Rapid growth and improving prosperity mean growth in energy demand is increasingly coming from developing economies, particularly within Asia, rather than from traditional markets in the OECD
The energy mix is shifting towards cleaner, lower carbon fuels, driven by environmental needs and technological advances. BP will play its part in meeting this dual challenge of supplying the energy the world needs to grow and prosper, while also reducing carbon emissions.Bob Dudley, group chief executive
Welcome to BP’s Statistical Review of World Energy. This is the 66th edition of the Statistical Review and the data and analysis it contains provide a window onto another fascinating year in the world of energy.
Global energy markets are in transition. Rapid growth and improving prosperity mean growth in energy demand is increasingly coming from developing economies, particularly within Asia, rather than from traditional markets in the OECD. The relentless drive to improve energy efficiency is causing global energy consumption overall to decelerate. And, of course, the energy mix is shifting towards cleaner, lower carbon fuels, driven by environmental needs and technological advances. BP will play its part in meeting this dual challenge of supplying the energy the world needs to grow and prosper, while also reducing carbon emissions.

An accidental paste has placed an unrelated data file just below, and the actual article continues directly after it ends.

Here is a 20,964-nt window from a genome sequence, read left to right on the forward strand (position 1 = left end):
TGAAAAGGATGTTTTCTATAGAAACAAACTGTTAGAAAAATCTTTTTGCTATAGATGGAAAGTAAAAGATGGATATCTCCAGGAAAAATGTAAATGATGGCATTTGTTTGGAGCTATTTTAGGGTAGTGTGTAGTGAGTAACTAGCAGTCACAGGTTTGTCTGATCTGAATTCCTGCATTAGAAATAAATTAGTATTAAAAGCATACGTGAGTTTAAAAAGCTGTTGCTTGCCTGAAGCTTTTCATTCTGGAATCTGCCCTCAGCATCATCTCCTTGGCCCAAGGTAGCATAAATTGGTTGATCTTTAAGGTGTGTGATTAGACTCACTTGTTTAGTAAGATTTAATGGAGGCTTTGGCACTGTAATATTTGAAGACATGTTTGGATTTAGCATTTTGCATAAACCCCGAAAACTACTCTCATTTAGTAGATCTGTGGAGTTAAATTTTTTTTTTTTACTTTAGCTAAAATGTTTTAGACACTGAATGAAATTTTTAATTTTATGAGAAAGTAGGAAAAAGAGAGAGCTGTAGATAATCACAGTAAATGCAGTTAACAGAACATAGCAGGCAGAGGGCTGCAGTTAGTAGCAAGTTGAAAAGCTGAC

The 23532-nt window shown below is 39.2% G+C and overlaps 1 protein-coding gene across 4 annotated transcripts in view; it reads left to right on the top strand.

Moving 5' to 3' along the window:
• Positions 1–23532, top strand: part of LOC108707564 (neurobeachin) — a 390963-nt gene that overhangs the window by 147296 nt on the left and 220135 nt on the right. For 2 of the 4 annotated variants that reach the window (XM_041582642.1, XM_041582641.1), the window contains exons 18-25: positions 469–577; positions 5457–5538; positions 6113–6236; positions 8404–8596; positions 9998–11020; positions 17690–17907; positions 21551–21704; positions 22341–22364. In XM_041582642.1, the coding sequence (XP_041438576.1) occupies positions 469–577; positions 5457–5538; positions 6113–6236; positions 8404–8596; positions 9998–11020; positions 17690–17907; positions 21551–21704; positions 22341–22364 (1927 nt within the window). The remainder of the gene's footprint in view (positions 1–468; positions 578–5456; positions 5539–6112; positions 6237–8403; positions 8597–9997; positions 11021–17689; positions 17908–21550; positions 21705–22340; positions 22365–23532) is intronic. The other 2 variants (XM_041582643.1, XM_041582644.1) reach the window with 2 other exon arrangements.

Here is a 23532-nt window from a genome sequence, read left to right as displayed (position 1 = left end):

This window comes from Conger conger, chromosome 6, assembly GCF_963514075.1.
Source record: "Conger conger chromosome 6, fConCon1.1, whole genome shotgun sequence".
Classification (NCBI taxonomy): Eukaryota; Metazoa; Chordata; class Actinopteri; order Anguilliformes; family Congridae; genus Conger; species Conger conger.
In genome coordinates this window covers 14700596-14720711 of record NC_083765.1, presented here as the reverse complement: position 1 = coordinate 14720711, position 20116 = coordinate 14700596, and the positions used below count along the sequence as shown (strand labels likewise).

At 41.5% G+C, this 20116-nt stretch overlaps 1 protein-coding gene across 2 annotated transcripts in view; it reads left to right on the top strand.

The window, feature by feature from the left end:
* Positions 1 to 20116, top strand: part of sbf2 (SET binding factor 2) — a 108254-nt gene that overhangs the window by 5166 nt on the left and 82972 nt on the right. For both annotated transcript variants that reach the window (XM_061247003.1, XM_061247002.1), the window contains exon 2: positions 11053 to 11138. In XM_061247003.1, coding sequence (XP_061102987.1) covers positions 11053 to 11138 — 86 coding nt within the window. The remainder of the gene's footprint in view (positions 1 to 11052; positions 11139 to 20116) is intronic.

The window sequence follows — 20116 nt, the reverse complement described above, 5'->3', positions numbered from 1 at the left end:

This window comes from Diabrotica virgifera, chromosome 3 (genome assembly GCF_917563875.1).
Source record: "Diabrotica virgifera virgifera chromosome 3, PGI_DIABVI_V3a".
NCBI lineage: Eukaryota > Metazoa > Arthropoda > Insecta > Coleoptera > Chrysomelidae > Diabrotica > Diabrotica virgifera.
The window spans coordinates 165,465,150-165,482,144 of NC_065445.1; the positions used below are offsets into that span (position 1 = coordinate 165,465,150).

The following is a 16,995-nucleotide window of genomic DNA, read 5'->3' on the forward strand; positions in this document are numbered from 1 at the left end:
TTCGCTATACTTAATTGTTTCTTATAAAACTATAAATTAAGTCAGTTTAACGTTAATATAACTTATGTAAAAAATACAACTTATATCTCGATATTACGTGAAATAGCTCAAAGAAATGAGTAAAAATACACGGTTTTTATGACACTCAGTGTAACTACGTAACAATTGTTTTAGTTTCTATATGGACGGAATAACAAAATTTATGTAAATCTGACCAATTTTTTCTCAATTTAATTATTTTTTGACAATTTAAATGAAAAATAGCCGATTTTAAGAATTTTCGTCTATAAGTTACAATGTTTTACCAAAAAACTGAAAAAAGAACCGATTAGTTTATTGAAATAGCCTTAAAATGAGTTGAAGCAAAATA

As well as the increasing pull of this long-term transition, energy markets last year also had to respond to a series of shorter-run factors, most notably in the oil market which continued to adjust to the excess supply that has weighed on prices over the past three years. To understand this mix of short and long-run factors and what they might imply for the future, we need timely and reliable data. That is where the Statistical Review comes in, providing accurate global data to inform discussion, debate and decision making.
Looking at the picture overall, energy consumption grew slowly again in 2016 - the third consecutive year in which demand has grown by 1% or less - much weaker than the rates of growth we had become used to over the previous 10 years or so. Moreover, the weak growth in energy demand, combined with a continuing shift towards lower carbon fuels, meant global carbon emissions from energy consumption were estimated to have been essentially flat in 2016 for a third consecutive year - a substantial improvement relative to past trends.
From a global level, much of this improvement can be traced back to the pronounced changes in the pace and pattern of economic growth and energy consumption within China. The extent to which these changes will persist as China moves to a more sustainable pattern of growth and how much will unwind as the marked weakness in some of China’s most energy-intensive sectors eases is uncertain. We need to keep up our focus and efforts on reducing carbon emissions. BP supports the aims set out in the COP21 meetings in Paris and is committed to playing its part in helping to achieve them.